Other interesting suggests from the Schefter profile in the Washington Post
Many believe football fans have little interest in reading inside-baseball media stories. Our traffic numbers suggest otherwise.
The item, based on a Washington Post profile, regarding Adam Schefter’s incredible (as in not credible) claim that his rake-stepping tweets regarding players like Deshaun Watson and Dalvin Cook aren’t part of a broader quid pro quo aimed at keeping him at the front of the line for a five-minute head start on news that a team, the league, a player, whoever would otherwise announce on their own, generated more views than any other story we posted on Tuesday.
In lieu of milking the cow with five or six different posts from a very thorough and detailed item by Ben Strauss, here’s a list of the things that stood out from the Schefter profile.
First, some are suggesting that Schefter agreed to be interviewed as part of what he believed would be a puff piece aimed at rehabilitating his image following a bizarre stream of social-media misfires. As we understand it, the article began as something that focused on his foibles. The two-hour interview of Schefter, who was personally accompanied for the sit-down by his agent, David Koonin of CAA, likely arose from an effort by Schefter and Koonin to ensure that the profile would be balanced and not just a hit piece.
This would help explain Schefter’s strange resistance to being photographed, along with Strauss’s decision to chide Schefter for it. When a media outlet approaches someone for something that is pitched as positive, there’s a subtle understanding that it ultimately will make the subject look good. When a media outlet embarks on a profile from a not-positive perspective, it makes sense for the subject to be concerned that the photo selected for the publication will be somewhat unflattering. And his instincts were serving him well; the photo used at the top of the profile (the same one used in this item) was edited to highlight the observation that “Schefter is shorter than he appears on TV.” (He should have just offered to submit a current photo.)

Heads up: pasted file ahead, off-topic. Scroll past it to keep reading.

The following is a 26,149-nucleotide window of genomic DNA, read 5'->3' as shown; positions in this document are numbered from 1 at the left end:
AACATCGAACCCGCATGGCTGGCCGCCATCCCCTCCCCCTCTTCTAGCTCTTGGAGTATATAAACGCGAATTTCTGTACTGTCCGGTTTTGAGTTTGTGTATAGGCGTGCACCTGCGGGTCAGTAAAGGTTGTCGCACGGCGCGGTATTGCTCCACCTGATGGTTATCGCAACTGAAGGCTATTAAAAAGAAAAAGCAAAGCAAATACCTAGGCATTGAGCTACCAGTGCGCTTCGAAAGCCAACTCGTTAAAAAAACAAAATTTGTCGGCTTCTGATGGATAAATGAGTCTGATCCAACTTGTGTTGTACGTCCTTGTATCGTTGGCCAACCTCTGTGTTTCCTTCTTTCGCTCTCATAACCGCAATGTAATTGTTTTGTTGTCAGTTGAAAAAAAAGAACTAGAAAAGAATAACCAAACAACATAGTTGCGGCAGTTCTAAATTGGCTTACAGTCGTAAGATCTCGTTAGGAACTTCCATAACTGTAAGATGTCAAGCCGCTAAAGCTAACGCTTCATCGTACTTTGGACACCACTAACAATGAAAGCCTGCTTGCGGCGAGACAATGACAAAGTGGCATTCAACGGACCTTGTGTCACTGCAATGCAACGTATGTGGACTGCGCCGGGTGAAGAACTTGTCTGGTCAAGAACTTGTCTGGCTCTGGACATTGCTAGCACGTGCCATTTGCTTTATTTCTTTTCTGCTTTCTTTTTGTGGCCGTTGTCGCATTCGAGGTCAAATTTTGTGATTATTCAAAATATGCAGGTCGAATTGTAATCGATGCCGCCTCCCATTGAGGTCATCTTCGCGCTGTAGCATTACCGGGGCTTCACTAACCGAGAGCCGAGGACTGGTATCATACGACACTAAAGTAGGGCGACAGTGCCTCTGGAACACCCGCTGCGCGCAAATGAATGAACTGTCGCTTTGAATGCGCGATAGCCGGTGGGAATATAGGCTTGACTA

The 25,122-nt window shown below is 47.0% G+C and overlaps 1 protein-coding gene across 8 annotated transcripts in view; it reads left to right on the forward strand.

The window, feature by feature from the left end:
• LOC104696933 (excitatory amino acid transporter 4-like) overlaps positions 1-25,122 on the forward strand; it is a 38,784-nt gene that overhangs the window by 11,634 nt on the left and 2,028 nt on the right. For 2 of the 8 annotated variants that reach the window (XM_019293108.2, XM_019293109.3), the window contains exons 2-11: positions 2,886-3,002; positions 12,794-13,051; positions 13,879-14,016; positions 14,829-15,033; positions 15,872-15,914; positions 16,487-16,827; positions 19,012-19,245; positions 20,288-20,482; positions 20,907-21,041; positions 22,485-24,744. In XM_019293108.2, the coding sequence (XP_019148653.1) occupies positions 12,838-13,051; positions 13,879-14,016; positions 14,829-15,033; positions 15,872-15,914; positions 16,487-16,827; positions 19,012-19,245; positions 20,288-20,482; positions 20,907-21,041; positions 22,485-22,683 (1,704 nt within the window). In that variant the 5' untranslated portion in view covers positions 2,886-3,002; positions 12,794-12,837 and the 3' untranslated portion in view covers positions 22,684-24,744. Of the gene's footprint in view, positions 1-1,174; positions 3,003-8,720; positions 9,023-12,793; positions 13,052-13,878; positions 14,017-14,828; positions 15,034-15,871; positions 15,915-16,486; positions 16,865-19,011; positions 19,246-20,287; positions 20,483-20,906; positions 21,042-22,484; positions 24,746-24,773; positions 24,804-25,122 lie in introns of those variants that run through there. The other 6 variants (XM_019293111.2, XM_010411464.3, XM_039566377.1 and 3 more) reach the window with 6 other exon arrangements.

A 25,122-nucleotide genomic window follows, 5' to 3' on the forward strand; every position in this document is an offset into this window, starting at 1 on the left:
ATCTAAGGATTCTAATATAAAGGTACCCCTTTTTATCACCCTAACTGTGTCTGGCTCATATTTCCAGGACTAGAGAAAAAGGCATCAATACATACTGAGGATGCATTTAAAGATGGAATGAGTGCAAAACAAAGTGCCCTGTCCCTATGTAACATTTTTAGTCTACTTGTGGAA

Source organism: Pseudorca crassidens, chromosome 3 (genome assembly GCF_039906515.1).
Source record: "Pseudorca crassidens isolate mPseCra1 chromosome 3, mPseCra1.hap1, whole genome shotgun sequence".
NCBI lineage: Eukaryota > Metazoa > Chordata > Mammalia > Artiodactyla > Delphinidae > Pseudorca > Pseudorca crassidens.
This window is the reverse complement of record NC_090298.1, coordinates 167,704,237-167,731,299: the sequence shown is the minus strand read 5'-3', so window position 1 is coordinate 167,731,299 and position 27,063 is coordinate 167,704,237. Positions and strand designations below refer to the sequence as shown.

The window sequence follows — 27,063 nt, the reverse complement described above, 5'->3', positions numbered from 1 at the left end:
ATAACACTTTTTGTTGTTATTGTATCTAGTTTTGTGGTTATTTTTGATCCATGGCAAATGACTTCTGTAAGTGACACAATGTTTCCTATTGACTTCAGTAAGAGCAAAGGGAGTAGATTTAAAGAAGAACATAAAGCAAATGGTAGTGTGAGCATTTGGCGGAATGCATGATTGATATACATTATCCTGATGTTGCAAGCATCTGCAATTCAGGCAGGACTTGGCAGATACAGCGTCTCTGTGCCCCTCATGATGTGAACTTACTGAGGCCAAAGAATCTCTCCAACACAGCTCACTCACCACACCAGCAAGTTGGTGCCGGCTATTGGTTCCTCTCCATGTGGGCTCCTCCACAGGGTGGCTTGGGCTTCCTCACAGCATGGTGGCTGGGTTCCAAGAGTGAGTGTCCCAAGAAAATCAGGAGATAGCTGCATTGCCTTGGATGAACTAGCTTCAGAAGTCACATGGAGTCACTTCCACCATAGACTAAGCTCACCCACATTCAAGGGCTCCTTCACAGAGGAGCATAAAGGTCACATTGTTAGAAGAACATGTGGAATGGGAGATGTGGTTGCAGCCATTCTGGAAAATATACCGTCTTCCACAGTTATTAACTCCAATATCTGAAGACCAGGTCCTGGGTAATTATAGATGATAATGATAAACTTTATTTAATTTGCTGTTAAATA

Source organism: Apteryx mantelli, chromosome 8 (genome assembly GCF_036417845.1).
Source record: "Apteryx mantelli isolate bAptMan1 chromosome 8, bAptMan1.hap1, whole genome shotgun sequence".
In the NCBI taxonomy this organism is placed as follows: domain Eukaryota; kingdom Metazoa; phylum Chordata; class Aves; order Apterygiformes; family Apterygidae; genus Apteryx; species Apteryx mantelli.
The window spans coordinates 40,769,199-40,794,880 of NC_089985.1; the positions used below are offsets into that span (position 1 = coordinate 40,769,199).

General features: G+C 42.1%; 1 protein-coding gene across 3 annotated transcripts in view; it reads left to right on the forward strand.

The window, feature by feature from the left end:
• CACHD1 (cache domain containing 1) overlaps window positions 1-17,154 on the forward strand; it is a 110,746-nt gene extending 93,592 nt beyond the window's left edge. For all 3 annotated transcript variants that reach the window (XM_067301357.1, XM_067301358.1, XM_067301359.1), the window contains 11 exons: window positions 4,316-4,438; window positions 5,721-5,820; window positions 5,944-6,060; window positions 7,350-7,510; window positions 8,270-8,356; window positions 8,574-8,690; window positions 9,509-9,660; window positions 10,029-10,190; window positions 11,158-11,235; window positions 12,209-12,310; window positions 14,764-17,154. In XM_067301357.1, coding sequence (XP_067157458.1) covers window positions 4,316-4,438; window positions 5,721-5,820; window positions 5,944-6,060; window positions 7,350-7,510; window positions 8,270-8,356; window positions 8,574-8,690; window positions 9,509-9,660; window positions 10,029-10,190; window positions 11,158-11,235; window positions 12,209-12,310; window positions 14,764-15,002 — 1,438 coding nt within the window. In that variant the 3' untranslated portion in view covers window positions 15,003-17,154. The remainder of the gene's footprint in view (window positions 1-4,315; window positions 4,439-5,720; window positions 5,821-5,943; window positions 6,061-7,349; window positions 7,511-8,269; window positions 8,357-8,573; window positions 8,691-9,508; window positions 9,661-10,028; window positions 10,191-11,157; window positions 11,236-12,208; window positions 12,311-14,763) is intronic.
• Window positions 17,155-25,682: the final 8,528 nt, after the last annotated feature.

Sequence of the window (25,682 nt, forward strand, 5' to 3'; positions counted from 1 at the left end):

Second, there’s a little revisionist history in the profile as to the full complement of news he has broken. (For example, he didn’t break the news in 2006 that the Texans would draft Mario Williams over Reggie Bush, even though the article claims that he did.) And the reality is that, while he currently has the largest social-media megaphone for preannouncing transactions, plenty of others are holding their own.
Schefter does not break everything. However, he wants to create the impression that he does, as does ESPN. For example, the article claims that he broke the news of Aaron Donald‘s recent contract. Even if he didn’t (and, frankly, I don’t think he did), ESPN would have acted like he did. That’s the new game for ESPN. They pretend that their news is the only news that matters. So, if someone else has it first, Schefter sends a few texts, confirms it (which isn’t hard to do once the news is out), and ESPN can put Schefter’s name on the crawl at the bottom of the screen. (Frankly, this is the most likely explanation for the note from Strauss that ESPN producer Seth Markman stopped using a free-agency news-breaker point system in order to challenge/inspire Schefter. The very existence of that list directly undermines ESPN’s ability to pretend that Schefter has broken everything.)
Third, Strauss nailed down something that had been long believed by news-chasers in the media who don’t have the built-in advantage of working directly for the league and teams they cover. “Jerry Jones once stood up at a league meeting and told teams they should give their news to NFL Network, which usually meant Schefter [who worked for NFL Network at the time], to build its credibility and popularity,” Strauss writes.